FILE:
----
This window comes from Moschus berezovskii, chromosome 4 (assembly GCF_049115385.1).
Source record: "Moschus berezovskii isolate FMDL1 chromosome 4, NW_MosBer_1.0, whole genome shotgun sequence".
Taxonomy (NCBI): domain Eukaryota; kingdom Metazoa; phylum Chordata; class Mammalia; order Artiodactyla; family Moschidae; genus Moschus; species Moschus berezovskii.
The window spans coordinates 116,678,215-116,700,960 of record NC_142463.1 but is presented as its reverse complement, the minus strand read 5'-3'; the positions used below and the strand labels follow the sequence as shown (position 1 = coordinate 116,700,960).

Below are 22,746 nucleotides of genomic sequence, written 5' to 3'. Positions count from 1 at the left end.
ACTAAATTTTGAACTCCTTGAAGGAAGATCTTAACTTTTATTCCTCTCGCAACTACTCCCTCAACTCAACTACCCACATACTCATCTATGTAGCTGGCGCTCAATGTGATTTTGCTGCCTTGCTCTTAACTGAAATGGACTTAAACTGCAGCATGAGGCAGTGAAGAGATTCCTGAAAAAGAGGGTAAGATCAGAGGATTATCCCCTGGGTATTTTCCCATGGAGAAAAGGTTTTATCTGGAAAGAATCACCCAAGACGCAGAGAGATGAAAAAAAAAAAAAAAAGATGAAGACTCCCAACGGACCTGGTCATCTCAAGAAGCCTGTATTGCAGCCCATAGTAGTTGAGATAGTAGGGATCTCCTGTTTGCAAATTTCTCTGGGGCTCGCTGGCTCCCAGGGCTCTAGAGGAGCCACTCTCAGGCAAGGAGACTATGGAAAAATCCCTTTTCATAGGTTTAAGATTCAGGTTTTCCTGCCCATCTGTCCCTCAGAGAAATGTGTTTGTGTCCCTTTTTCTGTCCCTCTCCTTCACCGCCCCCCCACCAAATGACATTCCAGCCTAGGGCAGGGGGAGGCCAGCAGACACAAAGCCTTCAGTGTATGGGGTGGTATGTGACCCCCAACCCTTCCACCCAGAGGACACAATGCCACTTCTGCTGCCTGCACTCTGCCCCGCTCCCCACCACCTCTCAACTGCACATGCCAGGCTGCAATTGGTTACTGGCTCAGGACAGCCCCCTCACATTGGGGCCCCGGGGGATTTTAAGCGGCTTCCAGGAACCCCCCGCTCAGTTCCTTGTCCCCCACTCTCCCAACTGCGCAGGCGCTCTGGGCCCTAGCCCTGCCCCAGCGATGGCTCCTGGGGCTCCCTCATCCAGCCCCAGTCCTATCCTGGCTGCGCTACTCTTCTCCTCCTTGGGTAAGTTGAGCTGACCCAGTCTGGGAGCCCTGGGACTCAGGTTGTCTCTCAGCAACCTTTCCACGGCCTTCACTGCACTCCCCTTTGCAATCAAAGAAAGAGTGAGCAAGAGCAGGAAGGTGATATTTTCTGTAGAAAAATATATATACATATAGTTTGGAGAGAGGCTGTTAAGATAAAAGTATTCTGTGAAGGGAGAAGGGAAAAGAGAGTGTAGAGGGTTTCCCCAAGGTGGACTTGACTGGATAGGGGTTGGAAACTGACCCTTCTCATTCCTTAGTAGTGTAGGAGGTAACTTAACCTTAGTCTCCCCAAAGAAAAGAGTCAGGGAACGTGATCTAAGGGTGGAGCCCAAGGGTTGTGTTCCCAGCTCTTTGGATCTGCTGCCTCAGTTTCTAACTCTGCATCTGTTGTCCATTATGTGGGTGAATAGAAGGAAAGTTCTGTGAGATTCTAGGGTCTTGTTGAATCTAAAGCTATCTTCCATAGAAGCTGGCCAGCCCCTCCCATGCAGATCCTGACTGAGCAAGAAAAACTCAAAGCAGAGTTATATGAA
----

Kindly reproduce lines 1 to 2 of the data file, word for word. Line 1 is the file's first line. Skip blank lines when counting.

This window comes from Moschus berezovskii, chromosome 4 (assembly GCF_049115385.1).
Source record: "Moschus berezovskii isolate FMDL1 chromosome 4, NW_MosBer_1.0, whole genome shotgun sequence".